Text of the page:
New Guinea impatiens do best with some shade. These will last a long time – sometimes over a year – with shade, water and care.

New Guinea impatiens
New Guinea impatiens

The green plants which make a low hedge across the front are filling in nicely. I had cut them back, added dirt and fertilizer and mulch. They looked very ugly and sparse, but no more. They will end up filled in and pretty. They just needed attention.

Last but not least is my hydrangea! It is alive, but very small at this point. It’s been fertilized, and watered, and I’ll watch to see what happens. It’s not at all like the hydrangeas I was used to in New England. Florida is like a completely different country.

Hydrangea in Spring
In May – the Hydrangea

I hope you are keeping busy while all this Covid virus stuff persists. Maybe it’s almost time for gardening where you are. I hope so.

Around The Yard in Muggy May

May is here and it’s muggy in Florida. The AC is on day and night now. Even when it’s “cool” the humidity makes being outside less than fun. The worst is yet to come, but it has begun.

First, a Nice Surprise in The Garden

pink caladiums
The caladium is coming back!

As I was checking on my front garden, there it was…the caladium that had disappeared and was presumed dead. In fact both the pink and white leaved varieties were popping up through the dirt. They had both disappeared on me and I was mad that they died off so quickly. (See my post when they were first planted.) The impatiens which I planted at the same time are gone.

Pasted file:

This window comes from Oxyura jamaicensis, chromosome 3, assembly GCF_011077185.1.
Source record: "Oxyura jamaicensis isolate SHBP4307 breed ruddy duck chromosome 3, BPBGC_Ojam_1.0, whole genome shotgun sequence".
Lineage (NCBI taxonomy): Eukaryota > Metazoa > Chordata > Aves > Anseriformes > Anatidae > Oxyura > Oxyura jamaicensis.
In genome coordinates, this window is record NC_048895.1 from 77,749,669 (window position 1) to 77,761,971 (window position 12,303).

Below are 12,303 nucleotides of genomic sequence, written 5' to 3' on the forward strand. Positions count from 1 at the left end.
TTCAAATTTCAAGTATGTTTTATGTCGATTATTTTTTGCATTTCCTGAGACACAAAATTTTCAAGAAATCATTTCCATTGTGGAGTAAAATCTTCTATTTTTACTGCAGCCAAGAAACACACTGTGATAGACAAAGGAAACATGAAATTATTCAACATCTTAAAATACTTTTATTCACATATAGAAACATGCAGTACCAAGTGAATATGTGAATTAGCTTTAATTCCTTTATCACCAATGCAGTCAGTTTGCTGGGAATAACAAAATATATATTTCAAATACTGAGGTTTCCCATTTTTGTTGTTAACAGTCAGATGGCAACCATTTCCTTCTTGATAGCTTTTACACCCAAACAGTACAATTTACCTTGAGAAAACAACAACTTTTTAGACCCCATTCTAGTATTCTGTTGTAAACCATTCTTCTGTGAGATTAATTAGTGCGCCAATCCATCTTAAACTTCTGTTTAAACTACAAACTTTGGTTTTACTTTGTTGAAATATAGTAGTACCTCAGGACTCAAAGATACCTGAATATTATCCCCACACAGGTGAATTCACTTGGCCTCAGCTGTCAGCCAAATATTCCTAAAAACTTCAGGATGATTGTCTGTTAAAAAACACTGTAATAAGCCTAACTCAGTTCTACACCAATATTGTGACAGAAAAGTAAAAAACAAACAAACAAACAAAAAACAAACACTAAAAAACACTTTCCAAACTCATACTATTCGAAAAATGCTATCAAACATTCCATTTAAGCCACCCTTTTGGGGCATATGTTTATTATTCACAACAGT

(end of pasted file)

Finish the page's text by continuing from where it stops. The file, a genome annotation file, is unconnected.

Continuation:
white leaves caladium
The white-leaf caladium is coming back

I’ve never grown caladiums but they look so nice against the green of the yard. Their big arrow-shaped leaves. Even though I watered them and they seemed to be growing well, they began to die. Or maybe they go into hibernation for the colder season. I need to look that up… hold on.

Okay…. They do go dormant so my caladiums were just doing what caladiums do. I never knew that! Although I have lived in Florida for many years, I just learned something new about my landscape.

Travel the Yard With Me

The garden beneath the oak was already there when we moved into our house a few years ago. It had become overrun with weeds, but now it contains my rubber tree which I propagated a while ago. I’ve discovered that rubber tree cuttings grow very well outdoors. Look at that sucker… isn’t it beautiful? I’m noticing that many big rubber trees are doing quite well in the landscape in my area. I’ve propagated a few more which I will plant sometime soon and write about them.